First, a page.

May Market Review
The market narrative in May transitioned to a debate on whether we are looking at recession or repricing debate; both nine letters, both look kind of similar, but are fundamentally very different beasts. In the end, May added to the 2022 legacy of heightened equity market volatility, geopolitical uncertainty, and sizable monetary policy influence. As expected, the Fed raised its policy rate 50 basis points in May and underscored its desire for similar 50 bp hikes over the next two meetings with the intent to keep tightening financial conditions until clear and convincing data of slowing inflation emerges. They are certainly not alone in their intent to eliminate emergency levels of policy accommodation with the ECB, BoE, and many other central banks moving the same direction. From a fundamental perspective, corporate profit growth is reverting to sustainable levels, inflation is running persistently high, the job market remains very healthy, and overall service and manufacturing sector activity is expanding. Overall, it’s been a very challenging year with markets on pace for record levels of volatility and virtually all financial assets (stocks and bonds) struggling. U.S. and most international equity markets flirted with bear market territory mid-month before recovering over 8% in the final six trading days. May saw continued dispersion within global equity markets with some areas doing particularly well (value, small caps, international developed markets, Latin American, and energy stocks) and some not so much (growth stocks, REITs, Eastern Europe). While the S&P 500 notched a 0.2% gain on the month, year to date it is down 12.8%, international stocks are down 11.3% (-4.9% in local currency terms), and emerging markets are 11.7% lower. May did break a streak of five consecutive down months in the bond market, returning 0.6%, but still have not provided much shelter with broad U.S. bonds down approximately 9%, non-U.S. bonds -14.5%, municipal bonds losing 7.5%, and high yield bonds off 8% year to date – numbers which place 2022, through May, as the worst performing bond market on record with data going back to the early 1970’s. Commodity markets continued their advance with a 1.5% in May thanks to the energy complex (+10.4%) continuing its rally on the back of Russian-Ukraine global supply concerns while industrial metals lost ground on global growth slowdown concerns.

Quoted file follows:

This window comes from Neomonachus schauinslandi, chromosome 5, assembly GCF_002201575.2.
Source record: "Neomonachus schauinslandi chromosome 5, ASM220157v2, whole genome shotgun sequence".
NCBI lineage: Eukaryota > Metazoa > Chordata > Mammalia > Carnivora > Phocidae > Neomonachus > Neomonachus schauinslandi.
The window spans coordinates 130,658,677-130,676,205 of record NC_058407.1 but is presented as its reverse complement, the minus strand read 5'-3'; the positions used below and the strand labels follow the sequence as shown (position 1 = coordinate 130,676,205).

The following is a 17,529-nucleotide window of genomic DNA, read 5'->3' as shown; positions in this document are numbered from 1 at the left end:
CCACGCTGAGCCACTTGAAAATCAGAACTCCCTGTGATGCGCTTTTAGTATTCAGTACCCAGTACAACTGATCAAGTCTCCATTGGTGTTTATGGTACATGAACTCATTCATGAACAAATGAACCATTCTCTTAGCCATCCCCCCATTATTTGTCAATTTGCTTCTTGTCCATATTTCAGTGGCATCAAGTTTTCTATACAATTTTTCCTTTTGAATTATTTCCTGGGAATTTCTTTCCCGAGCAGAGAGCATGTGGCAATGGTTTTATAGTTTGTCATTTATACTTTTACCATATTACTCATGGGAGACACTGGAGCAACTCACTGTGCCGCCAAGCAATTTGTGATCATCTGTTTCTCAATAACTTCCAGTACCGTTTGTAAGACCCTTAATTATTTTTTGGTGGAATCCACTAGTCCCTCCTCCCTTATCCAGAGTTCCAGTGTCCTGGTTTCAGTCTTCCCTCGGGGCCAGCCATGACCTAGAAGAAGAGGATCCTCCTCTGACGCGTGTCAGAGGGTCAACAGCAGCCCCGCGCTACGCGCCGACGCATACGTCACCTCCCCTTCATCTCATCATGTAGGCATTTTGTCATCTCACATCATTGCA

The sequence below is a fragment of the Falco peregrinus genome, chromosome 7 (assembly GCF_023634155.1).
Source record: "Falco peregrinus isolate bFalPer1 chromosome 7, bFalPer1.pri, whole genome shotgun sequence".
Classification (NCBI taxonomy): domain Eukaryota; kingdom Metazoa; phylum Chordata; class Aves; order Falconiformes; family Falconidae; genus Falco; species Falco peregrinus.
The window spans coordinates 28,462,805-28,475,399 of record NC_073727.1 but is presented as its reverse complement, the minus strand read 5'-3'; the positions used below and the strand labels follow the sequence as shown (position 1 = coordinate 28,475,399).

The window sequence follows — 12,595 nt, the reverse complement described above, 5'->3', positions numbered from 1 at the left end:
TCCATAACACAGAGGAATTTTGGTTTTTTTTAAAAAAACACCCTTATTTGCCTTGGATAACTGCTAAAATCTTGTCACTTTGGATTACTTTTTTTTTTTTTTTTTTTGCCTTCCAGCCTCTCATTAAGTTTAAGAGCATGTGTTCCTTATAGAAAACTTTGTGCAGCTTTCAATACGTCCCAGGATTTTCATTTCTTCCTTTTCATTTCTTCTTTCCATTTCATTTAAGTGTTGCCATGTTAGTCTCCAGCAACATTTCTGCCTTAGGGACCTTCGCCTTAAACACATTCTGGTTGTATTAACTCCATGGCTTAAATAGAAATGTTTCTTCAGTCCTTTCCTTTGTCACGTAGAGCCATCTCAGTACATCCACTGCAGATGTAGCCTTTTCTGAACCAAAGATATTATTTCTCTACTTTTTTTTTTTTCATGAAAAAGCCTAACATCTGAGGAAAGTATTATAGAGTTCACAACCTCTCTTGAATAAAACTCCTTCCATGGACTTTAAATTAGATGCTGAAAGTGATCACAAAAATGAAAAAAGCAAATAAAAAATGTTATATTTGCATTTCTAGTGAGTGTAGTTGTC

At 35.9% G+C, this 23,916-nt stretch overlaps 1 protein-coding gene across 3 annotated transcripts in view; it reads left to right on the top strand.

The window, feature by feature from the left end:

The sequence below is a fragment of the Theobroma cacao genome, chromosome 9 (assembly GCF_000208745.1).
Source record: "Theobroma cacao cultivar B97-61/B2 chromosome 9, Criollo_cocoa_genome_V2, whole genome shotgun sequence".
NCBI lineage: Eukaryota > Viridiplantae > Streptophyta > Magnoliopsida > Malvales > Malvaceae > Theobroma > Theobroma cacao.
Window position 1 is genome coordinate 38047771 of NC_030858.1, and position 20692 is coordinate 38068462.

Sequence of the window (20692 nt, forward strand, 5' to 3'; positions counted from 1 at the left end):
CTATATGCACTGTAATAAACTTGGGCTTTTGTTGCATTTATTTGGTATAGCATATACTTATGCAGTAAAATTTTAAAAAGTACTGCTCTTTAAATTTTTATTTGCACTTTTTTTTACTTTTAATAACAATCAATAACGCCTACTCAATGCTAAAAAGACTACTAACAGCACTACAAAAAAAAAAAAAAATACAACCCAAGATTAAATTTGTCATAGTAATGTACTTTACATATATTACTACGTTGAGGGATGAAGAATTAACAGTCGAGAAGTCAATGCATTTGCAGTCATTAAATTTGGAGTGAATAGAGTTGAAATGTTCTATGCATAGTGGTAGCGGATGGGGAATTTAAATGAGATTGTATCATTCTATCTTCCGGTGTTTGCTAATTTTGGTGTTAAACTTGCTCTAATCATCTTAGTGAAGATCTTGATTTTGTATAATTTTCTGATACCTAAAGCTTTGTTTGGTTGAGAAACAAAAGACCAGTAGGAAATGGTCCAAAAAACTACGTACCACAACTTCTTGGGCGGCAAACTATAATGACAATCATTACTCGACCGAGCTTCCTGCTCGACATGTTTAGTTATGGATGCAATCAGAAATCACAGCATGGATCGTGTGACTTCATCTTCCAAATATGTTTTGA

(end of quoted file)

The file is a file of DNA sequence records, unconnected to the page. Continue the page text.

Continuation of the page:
- Aggregate S&P 500 EPS (12mo) of $134.90 is sitting at a record high and has increased 7% YTD priced at trailing and forward P/E multiples of 20.6x and 18.3x respectively. BCA Research made note that the 140bps rise in yields this year coincides with a 22% decline in forward P/E ratios.
- Earnings, dividends, and multiple expansion/contraction are the drivers of stock market returns and the latter has both giveth (2020-2021) and taketh (2022) in grand fashion in recent years. • The headwind of high and rising bond yields has relented recently giving higher P/E stocks some breathing room and increasing the number of modestly priced stocks, particularly in non-U.S. markets.
- Q1 GDP revision, from -1.4% to -1.5%, came with a strong upward revision to personal consumption spending which was offset by lower private inventory investments. Growth of 3.9% and an upward trend in sales to domestic purchasers signals healthy GDP for Q2.
- Robust consumer balance sheets (demand) support a constructive view of forward growth expectations with $4t in checking and loose currency and $4.5t in money market holdings.
- BCA pointed out the slowdown in their Global Leading Economic Index confirms slowing global growth momentum, but the diffusion index appears to have bottomed and is shifting higher.
- While the U.S. housing market has cooled in step with a 2% rise in mortgage rates, it doesn’t give us the sense of any looming issues. Affordability measures and mortgage rate spread to Treasuries provides an encouraging perspective when viewed long term.
- EU oil embargo details were released early last week, sending tremors through energy markets, but OPEC later surprised investors with an unexpected production increase to 648,000bpd in July and another increase in August which essentially restores all pandemic related production cuts.
- China’s weak housing market, zero tolerance Covid policy, and weakening global manufacturing demand has begun to influence policy with the PBoC lowering its 5yr loan rate by 15bps following a rate cut in the mortgage market in May.
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